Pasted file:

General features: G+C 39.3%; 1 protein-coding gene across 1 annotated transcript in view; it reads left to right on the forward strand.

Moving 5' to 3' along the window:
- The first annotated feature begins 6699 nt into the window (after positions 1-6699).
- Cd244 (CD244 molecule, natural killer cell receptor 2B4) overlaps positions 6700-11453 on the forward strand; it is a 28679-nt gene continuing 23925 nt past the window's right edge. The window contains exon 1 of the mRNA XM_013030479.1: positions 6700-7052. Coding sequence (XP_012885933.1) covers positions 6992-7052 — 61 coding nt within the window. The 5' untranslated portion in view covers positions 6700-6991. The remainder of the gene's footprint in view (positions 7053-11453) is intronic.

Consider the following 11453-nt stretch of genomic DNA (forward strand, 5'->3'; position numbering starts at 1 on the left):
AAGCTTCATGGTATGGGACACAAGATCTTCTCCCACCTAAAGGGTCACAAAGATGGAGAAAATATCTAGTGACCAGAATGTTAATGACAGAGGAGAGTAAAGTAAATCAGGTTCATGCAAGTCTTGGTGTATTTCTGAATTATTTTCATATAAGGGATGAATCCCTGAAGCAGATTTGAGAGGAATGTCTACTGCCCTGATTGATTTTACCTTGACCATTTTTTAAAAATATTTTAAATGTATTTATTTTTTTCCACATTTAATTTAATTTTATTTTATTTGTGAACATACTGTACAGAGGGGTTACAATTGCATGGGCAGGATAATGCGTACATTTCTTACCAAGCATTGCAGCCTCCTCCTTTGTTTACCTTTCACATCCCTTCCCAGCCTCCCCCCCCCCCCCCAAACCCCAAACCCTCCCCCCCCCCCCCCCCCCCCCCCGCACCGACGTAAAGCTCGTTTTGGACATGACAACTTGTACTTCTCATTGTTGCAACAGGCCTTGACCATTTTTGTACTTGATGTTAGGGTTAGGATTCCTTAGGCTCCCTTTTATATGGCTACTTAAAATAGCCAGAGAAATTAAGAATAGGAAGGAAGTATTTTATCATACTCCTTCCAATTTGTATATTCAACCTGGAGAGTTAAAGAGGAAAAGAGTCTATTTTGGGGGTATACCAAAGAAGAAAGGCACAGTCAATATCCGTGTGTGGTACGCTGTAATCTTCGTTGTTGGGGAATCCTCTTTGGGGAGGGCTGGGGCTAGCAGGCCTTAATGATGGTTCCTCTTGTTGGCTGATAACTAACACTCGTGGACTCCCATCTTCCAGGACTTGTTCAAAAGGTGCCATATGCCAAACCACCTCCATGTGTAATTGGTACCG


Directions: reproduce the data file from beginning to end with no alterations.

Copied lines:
General features: G+C 39.3%; 1 protein-coding gene across 1 annotated transcript in view; it reads left to right on the forward strand.

Moving 5' to 3' along the window:
- The first annotated feature begins 6699 nt into the window (after positions 1-6699).
- Cd244 (CD244 molecule, natural killer cell receptor 2B4) overlaps positions 6700-11453 on the forward strand; it is a 28679-nt gene continuing 23925 nt past the window's right edge. The window contains exon 1 of the mRNA XM_013030479.1: positions 6700-7052. Coding sequence (XP_012885933.1) covers positions 6992-7052 — 61 coding nt within the window. The 5' untranslated portion in view covers positions 6700-6991. The remainder of the gene's footprint in view (positions 7053-11453) is intronic.

Consider the following 11453-nt stretch of genomic DNA (forward strand, 5'->3'; position numbering starts at 1 on the left):
AAGCTTCATGGTATGGGACACAAGATCTTCTCCCACCTAAAGGGTCACAAAGATGGAGAAAATATCTAGTGACCAGAATGTTAATGACAGAGGAGAGTAAAGTAAATCAGGTTCATGCAAGTCTTGGTGTATTTCTGAATTATTTTCATATAAGGGATGAATCCCTGAAGCAGATTTGAGAGGAATGTCTACTGCCCTGATTGATTTTACCTTGACCATTTTTTAAAAATATTTTAAATGTATTTATTTTTTTCCACATTTAATTTAATTTTATTTTATTTGTGAACATACTGTACAGAGGGGTTACAATTGCATGGGCAGGATAATGCGTACATTTCTTACCAAGCATTGCAGCCTCCTCCTTTGTTTACCTTTCACATCCCTTCCCAGCCTCCCCCCCCCCCCCCAAACCCCAAACCCTCCCCCCCCCCCCCCCCCCCCCCCGCACCGACGTAAAGCTCGTTTTGGACATGACAACTTGTACTTCTCATTGTTGCAACAGGCCTTGACCATTTTTGTACTTGATGTTAGGGTTAGGATTCCTTAGGCTCCCTTTTATATGGCTACTTAAAATAGCCAGAGAAATTAAGAATAGGAAGGAAGTATTTTATCATACTCCTTCCAATTTGTATATTCAACCTGGAGAGTTAAAGAGGAAAAGAGTCTATTTTGGGGGTATACCAAAGAAGAAAGGCACAGTCAATATCCGTGTGTGGTACGCTGTAATCTTCGTTGTTGGGGAATCCTCTTTGGGGAGGGCTGGGGCTAGCAGGCCTTAATGATGGTTCCTCTTGTTGGCTGATAACTAACACTCGTGGACTCCCATCTTCCAGGACTTGTTCAAAAGGTGCCATATGCCAAACCACCTCCATGTGTAATTGGTACCG